Obama and The (Quasi?)Imperial Presidency

The always worth reading Charlie Savage had a really important piece in the NyTimes four days ago which in the midst of all the financial meltdown news slipped through the cracks.

Savage writes:

The Obama administration has told a federal judge that military detainees in Afghanistan have no legal right to challenge their imprisonment there, embracing a key argument of former President Bush’s legal team.

Obama got some pushback from ertswhile progressive allies, arguing that this decision was indeed very Bush-like.

To me, what this signals is further proof that A)Obama was telegraphing exactly what he would do as president during the campaign and B)a lot of folks weren’t listening closely enough.

What Obama made clear was that he rejected George Bush’s frame of the Global War on Terror (emphasis on Global) but he did accept a War on Terrorism frame.  Or perhaps better War on Terrorists.  A war specifically on al-Qaeda in Afghanistan/Pakistan and its allies The Taliban(s).

The actions Obama has taken to date are logical corollaries of that basic premise.

Re: Ending The Global War on Terror

1)Shutting down Gitmo, supporting the SCOTUS ruling that Gitmo prisoners have habeus corpus rights.

2)Ending the War in Iraq.
–Bush’s Fight them in a place of our choosing rather, except that the “them” wasn’t the same “them” as who actually planned and executed the 9/11 attacks.

3)Ending Torture and Extraordinary Rendition. (Emphasis on Extra-ordinary–potential keeping of “non-extraordinary rendition”).
–This practice also was largely a factor of the global framework of Bush’s presidency.

Re: Undertaking a War against al-Qaeda/Taliban

1)Sending 17,000 more troops to Afghanistan

2)Expanding missile strikes into Pakistan

3)This legal decision (for the time being at the least) concerning detainees at Bagram in Afghanistan.

Savage notes:

The Supreme Court rejected the Bush administration’s legal view for prisoners held at Guantánamo in landmark rulings in 2004 and 2006. But those rulings were based on the idea that the prison was on United States soil for constitutional purposes, based on the unique legal circumstances and history of the naval base.

So on one level this decision by the Obama Justice Dept. is seen as supporting the Bush-Cheney Regime which argued that prisoners were not American citizens and therefore not open to US courts.  But Obama has done so only insofar as it accords with his Af-Pak view of the war as opposed to Bush’s Global War.  [I’m not necessarily defending this argument, only saying there is a difference and I can imagine a legitimate argument being made for the Obama decision]. On the other hand, Bush & Crew also argued that they were not uniformed soldiers in an army, hence outside the bounds of the Geneva Conventions–a position Obama seems quite opposed to.  Arguing that prisoners at a prison in Afghanistan should not have access to the US court system is not the same as saying they do not rightfully have Geneva Convention rights (e.g. no torture).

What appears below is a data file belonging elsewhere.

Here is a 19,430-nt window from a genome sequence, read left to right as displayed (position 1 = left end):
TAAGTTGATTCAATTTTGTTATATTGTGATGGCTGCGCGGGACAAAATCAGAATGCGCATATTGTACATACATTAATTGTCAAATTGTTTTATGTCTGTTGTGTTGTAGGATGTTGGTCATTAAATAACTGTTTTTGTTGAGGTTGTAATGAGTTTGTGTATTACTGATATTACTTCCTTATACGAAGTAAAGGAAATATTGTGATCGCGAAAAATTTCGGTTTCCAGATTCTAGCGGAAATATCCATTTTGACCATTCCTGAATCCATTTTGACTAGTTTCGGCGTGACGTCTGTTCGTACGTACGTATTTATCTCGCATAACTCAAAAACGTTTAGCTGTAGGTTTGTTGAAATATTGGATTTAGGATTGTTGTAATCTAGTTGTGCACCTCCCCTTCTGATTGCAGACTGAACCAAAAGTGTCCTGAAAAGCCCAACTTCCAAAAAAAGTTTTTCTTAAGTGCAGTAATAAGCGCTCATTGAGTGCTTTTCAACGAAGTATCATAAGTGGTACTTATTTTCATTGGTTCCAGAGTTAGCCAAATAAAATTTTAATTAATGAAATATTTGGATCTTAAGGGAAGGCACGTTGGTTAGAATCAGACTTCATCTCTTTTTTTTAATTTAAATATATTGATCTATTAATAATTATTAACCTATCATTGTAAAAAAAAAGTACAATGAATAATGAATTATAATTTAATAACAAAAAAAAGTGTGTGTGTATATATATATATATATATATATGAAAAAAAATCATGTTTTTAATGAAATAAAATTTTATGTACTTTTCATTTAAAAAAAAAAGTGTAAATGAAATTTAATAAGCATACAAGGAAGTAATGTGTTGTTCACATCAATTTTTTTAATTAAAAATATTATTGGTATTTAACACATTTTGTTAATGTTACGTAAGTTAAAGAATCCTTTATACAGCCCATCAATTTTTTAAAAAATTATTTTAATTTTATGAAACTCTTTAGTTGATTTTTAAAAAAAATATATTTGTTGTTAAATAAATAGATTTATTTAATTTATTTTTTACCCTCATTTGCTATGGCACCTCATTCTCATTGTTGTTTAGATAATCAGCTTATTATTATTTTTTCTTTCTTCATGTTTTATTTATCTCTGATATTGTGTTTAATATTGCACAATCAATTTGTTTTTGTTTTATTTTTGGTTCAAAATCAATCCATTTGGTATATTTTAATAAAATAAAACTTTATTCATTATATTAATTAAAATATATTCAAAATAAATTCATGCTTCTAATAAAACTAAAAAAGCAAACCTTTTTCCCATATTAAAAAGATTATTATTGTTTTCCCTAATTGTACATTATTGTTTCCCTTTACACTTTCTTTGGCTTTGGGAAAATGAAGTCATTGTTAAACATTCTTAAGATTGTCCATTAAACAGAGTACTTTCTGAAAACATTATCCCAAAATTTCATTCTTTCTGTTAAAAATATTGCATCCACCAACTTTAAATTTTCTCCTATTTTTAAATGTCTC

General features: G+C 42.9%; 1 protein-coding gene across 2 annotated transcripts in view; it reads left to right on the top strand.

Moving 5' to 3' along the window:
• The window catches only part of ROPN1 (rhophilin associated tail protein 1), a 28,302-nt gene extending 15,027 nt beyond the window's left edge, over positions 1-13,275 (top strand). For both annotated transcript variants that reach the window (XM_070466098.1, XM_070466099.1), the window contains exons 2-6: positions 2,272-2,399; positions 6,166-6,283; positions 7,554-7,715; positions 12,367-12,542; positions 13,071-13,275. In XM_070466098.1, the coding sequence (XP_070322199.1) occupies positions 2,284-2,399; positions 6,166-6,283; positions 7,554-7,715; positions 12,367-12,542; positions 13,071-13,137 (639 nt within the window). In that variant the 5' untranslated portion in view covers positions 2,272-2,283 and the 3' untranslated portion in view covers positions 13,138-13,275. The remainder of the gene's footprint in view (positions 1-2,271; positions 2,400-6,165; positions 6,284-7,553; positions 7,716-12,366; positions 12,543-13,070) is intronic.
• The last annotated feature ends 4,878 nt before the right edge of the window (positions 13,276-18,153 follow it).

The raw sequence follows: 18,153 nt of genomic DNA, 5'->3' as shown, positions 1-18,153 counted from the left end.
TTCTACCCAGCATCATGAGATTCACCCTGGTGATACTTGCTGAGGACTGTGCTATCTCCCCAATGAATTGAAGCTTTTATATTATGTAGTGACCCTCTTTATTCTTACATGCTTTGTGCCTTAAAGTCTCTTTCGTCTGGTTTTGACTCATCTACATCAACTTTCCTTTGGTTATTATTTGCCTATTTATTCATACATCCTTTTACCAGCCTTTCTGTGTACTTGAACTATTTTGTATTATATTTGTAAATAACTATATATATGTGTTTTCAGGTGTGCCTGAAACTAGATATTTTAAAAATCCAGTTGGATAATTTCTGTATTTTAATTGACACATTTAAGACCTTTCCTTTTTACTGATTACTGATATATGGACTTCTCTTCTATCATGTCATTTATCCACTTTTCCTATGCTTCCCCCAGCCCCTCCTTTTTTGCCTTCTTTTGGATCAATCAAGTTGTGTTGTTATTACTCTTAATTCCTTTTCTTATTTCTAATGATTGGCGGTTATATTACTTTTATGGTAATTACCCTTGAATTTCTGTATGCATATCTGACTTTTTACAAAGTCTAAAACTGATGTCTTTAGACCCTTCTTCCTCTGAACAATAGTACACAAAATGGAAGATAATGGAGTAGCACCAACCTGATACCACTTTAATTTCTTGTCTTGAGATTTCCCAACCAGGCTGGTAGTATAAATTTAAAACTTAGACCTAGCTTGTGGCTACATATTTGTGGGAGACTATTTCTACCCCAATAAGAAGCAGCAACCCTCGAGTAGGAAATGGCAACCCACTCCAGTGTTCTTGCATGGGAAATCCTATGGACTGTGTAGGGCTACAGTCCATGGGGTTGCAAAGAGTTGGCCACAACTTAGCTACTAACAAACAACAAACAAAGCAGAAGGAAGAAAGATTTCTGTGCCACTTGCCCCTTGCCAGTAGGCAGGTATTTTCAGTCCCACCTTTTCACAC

i.e. The Third Article of the Geneva Convention states:

d) The passing of sentences and the carrying out of executions without previous judgment pronounced by a regularly constituted court affording all the judicial guarantees which are recognized as indispensable by civilized peoples.

Such a regularly constituted court affording guarantees recognized by civilized peoples need not be the US criminal court system.  I think the US criminal court system passes that particular bar, but I can certainly (and easily) imagine a military court (or perhaps the International Court) that could just as well qualify under those criteria.

For all the howls that Obama is now a Bush-lite, the real issue is that any president Bush, Obama, Republican or Democrat to come, is making these decisions, when in reality they are the proper province of the Legislative Branch.  This point was the central and I think substantially correct one of Benjamin Wittes’ recent book Law and the Long War.  While I’m not sure I agree with all of Wittes’ later recommendations about how exactly he would like to see the legal frame enacted by Congress, he is 100% correct that the legal questions surrounding this war are really the job of Congress.  What we have had to date concerning is that the President makes some decisions and then at certain points is rebuffed by the Supreme Court (e.g. Boumediene case).  But the Supreme Court can only say what The Executive has done is wrong and not really promote what should be done instead.  Which is exactly where The Legislative Branch comes in.

Otherwise the legal issues will, as we have seen with Bush and are seeing with Obama, be subordinated to The Executive’s Foreign Policy Paradigm.  Rather The Congress should bind any and all Executives to a legal framework with which The Executive will have to work relative to its own particular foreign policy outlooks.

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11 thoughts on “Obama and The (Quasi?)Imperial Presidency

  1. There’s a reason that foreign policy only makes tiny changes from president to president (intl crisis notwithstanding) ….it’s a very sobering responsibilities. Plus, as I have written about myself, once you start getting those top secret briefings, suddenly you have a whole new perspective on world affairs. It’s also why i predict we will never see a ‘trugh commission’.